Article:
LITR 3731 Creative Writing
Midterm: Poetry submission
submission & revision account:
Submit one lyric poem, either free-verse or fixed-form
(sonnet, ballad, villanelle, etc.).
Every poem must have a title.
You may submit 1-3 additional poems, but you are not
required or expected to. No automatic credit for extra effort.
Length: The poem you submit for a grade should be
at least 50 words or there’s just not much to work with or respond to. If
you’re having trouble developing material . . .
Introduce more imagery or extend the
development of existing images
Ask readers and reviewers what they want more of
What ambiguities might be clarified or worked out?
What pleasures or tones might be extended?
Type of poem (options)
Rhymed or unrhymed
Metrical or free-verse
Academic or popular verse—lofty language
and fresh thoughts, or familiar language and sentimental thoughts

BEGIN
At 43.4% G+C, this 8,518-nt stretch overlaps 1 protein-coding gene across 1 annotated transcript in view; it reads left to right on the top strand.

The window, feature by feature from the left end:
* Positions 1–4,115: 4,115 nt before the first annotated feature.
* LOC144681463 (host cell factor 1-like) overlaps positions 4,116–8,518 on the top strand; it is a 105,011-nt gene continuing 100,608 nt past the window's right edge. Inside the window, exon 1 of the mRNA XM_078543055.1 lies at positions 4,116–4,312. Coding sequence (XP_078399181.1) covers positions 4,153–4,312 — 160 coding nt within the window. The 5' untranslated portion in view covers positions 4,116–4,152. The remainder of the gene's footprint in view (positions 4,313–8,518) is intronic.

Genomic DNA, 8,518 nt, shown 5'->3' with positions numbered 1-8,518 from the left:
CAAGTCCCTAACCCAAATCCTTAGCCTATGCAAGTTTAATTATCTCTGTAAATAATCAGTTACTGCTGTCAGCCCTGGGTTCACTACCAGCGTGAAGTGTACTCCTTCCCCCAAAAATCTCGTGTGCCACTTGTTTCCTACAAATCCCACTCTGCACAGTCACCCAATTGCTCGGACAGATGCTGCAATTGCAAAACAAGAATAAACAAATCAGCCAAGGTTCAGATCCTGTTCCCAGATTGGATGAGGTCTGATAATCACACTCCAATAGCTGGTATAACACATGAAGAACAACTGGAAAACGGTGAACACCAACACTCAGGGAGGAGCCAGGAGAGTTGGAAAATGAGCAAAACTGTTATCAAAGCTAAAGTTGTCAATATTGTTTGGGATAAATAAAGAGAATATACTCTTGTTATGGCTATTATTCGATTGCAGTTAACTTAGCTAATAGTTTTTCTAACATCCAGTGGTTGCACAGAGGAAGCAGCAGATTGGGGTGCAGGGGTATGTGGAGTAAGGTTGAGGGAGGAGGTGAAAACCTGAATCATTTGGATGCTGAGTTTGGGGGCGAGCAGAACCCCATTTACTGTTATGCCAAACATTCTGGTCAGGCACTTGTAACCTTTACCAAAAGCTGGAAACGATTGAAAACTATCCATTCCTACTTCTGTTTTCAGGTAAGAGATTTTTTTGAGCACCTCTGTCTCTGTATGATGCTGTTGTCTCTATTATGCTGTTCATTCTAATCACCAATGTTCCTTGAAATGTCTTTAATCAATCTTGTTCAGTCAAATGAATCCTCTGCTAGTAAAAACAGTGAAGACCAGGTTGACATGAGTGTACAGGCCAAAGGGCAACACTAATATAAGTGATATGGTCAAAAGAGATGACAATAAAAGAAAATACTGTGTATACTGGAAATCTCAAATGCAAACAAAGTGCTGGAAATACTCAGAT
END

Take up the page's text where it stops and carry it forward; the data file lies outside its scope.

writing poetry is unfamiliar to you, your best moves are to review the
textbook chapters and Model Assignments of previous submissions.
some poems you like for inspiration—Dickinson,
“muse” or inner voice of poetry to speak, listen.
force a poem to happen—let it happen. One word or phrase calls to
writing and see what you like—what appeals to sight or sound?
parts that don’t work, keep the parts that do.
the expansion-reduction pattern—try parts out, cut the failures, follow the
of tentative students have avoided traditional lyric explorations of subtle
emotions. Instead they’ve attempted narrative poems or humorous poems.
lyric poetry is complex to judge, but my years of teaching Creative Writing find
me consistently reacting to these items:
and development of imagery
and wholeness—does the poem make sense? Does it matter?
impact—poignancy, irony, fun, pleasure, love, concern, appreciation
Note: Even if you do a poetry
presentation, you may also continue to revise your poem through informal draft
exchanges, which you may report in revision accounts.